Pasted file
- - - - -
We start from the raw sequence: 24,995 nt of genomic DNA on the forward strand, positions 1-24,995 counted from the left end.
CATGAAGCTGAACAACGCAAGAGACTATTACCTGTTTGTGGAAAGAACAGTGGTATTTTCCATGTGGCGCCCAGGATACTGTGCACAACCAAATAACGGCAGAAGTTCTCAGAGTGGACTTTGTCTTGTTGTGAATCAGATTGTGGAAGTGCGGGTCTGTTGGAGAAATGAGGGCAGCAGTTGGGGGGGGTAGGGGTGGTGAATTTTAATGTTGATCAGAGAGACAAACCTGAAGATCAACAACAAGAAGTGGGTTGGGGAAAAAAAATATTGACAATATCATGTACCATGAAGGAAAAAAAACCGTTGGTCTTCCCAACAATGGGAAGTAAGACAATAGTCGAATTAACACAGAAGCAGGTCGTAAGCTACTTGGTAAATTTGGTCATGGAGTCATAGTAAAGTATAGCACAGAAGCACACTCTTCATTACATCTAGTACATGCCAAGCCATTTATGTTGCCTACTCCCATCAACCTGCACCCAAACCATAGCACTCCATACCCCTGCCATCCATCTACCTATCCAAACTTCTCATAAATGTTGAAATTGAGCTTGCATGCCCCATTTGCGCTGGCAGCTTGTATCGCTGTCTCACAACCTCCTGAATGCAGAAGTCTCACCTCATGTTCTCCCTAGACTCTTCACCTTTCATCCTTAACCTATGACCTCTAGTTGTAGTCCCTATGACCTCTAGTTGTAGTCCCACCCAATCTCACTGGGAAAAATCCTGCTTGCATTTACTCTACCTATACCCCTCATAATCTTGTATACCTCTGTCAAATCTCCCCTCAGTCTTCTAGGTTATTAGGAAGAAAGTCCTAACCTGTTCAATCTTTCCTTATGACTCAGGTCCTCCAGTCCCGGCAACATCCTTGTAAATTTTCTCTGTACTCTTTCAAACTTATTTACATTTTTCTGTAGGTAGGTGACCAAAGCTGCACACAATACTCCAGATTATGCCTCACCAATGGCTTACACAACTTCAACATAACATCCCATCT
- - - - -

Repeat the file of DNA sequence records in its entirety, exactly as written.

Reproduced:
We start from the raw sequence: 24,995 nt of genomic DNA on the forward strand, positions 1-24,995 counted from the left end.
CATGAAGCTGAACAACGCAAGAGACTATTACCTGTTTGTGGAAAGAACAGTGGTATTTTCCATGTGGCGCCCAGGATACTGTGCACAACCAAATAACGGCAGAAGTTCTCAGAGTGGACTTTGTCTTGTTGTGAATCAGATTGTGGAAGTGCGGGTCTGTTGGAGAAATGAGGGCAGCAGTTGGGGGGGGTAGGGGTGGTGAATTTTAATGTTGATCAGAGAGACAAACCTGAAGATCAACAACAAGAAGTGGGTTGGGGAAAAAAAATATTGACAATATCATGTACCATGAAGGAAAAAAAACCGTTGGTCTTCCCAACAATGGGAAGTAAGACAATAGTCGAATTAACACAGAAGCAGGTCGTAAGCTACTTGGTAAATTTGGTCATGGAGTCATAGTAAAGTATAGCACAGAAGCACACTCTTCATTACATCTAGTACATGCCAAGCCATTTATGTTGCCTACTCCCATCAACCTGCACCCAAACCATAGCACTCCATACCCCTGCCATCCATCTACCTATCCAAACTTCTCATAAATGTTGAAATTGAGCTTGCATGCCCCATTTGCGCTGGCAGCTTGTATCGCTGTCTCACAACCTCCTGAATGCAGAAGTCTCACCTCATGTTCTCCCTAGACTCTTCACCTTTCATCCTTAACCTATGACCTCTAGTTGTAGTCCCTATGACCTCTAGTTGTAGTCCCACCCAATCTCACTGGGAAAAATCCTGCTTGCATTTACTCTACCTATACCCCTCATAATCTTGTATACCTCTGTCAAATCTCCCCTCAGTCTTCTAGGTTATTAGGAAGAAAGTCCTAACCTGTTCAATCTTTCCTTATGACTCAGGTCCTCCAGTCCCGGCAACATCCTTGTAAATTTTCTCTGTACTCTTTCAAACTTATTTACATTTTTCTGTAGGTAGGTGACCAAAGCTGCACACAATACTCCAGATTATGCCTCACCAATGGCTTACACAACTTCAACATAACATCCCATCT